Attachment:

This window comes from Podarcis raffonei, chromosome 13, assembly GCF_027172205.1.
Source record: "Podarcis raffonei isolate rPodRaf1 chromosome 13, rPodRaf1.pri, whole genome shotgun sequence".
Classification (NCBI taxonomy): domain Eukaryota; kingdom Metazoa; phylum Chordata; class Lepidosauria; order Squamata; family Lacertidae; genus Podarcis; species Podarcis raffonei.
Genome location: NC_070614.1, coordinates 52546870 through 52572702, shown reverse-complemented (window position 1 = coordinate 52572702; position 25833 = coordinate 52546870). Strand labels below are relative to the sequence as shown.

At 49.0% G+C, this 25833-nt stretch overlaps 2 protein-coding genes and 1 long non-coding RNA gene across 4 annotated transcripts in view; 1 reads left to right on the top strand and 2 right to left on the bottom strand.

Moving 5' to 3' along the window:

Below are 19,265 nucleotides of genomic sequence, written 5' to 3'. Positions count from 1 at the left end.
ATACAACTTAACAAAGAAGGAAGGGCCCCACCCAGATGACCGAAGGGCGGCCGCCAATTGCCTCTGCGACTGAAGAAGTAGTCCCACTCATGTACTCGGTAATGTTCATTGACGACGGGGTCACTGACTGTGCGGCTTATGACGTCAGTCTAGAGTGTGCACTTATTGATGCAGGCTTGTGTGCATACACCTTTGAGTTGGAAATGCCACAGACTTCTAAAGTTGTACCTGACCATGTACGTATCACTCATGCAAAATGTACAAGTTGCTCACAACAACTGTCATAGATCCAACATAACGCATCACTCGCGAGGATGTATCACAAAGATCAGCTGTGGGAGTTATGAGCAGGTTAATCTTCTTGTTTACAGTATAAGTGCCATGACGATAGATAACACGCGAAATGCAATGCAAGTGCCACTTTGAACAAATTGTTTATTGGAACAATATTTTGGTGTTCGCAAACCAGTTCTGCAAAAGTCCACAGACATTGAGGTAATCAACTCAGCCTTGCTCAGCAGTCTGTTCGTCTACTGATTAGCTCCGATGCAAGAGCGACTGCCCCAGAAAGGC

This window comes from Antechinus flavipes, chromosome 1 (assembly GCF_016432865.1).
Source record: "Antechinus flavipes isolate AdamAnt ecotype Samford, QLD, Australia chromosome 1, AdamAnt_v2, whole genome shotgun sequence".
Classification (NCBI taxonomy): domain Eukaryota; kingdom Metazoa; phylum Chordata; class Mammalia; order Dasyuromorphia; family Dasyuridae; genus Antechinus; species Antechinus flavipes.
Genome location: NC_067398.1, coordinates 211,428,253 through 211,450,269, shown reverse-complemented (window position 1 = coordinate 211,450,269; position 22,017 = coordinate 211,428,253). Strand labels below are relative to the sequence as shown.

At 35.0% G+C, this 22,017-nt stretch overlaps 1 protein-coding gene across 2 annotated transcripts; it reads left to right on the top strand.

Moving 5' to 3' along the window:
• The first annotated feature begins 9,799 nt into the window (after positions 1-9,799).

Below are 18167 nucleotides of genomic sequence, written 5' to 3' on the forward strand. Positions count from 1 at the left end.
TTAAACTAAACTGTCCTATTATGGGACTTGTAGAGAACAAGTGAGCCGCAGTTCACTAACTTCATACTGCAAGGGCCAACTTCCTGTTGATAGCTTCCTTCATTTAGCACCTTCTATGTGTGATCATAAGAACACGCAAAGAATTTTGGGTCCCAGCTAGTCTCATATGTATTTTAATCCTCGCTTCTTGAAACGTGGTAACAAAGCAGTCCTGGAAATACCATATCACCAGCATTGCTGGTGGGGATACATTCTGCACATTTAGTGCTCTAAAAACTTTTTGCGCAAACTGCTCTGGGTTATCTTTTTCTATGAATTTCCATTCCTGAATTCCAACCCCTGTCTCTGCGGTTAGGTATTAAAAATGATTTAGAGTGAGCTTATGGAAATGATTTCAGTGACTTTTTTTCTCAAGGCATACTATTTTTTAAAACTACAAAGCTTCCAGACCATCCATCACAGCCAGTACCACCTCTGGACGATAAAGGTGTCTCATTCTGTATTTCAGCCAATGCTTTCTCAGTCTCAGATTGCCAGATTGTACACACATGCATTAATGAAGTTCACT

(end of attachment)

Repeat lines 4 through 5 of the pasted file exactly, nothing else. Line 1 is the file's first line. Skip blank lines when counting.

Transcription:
Genome location: NC_070614.1, coordinates 52546870 through 52572702, shown reverse-complemented (window position 1 = coordinate 52572702; position 25833 = coordinate 52546870). Strand labels below are relative to the sequence as shown.

At 49.0% G+C, this 25833-nt stretch overlaps 2 protein-coding genes and 1 long non-coding RNA gene across 4 annotated transcripts in view; 1 reads left to right on the top strand and 2 right to left on the bottom strand.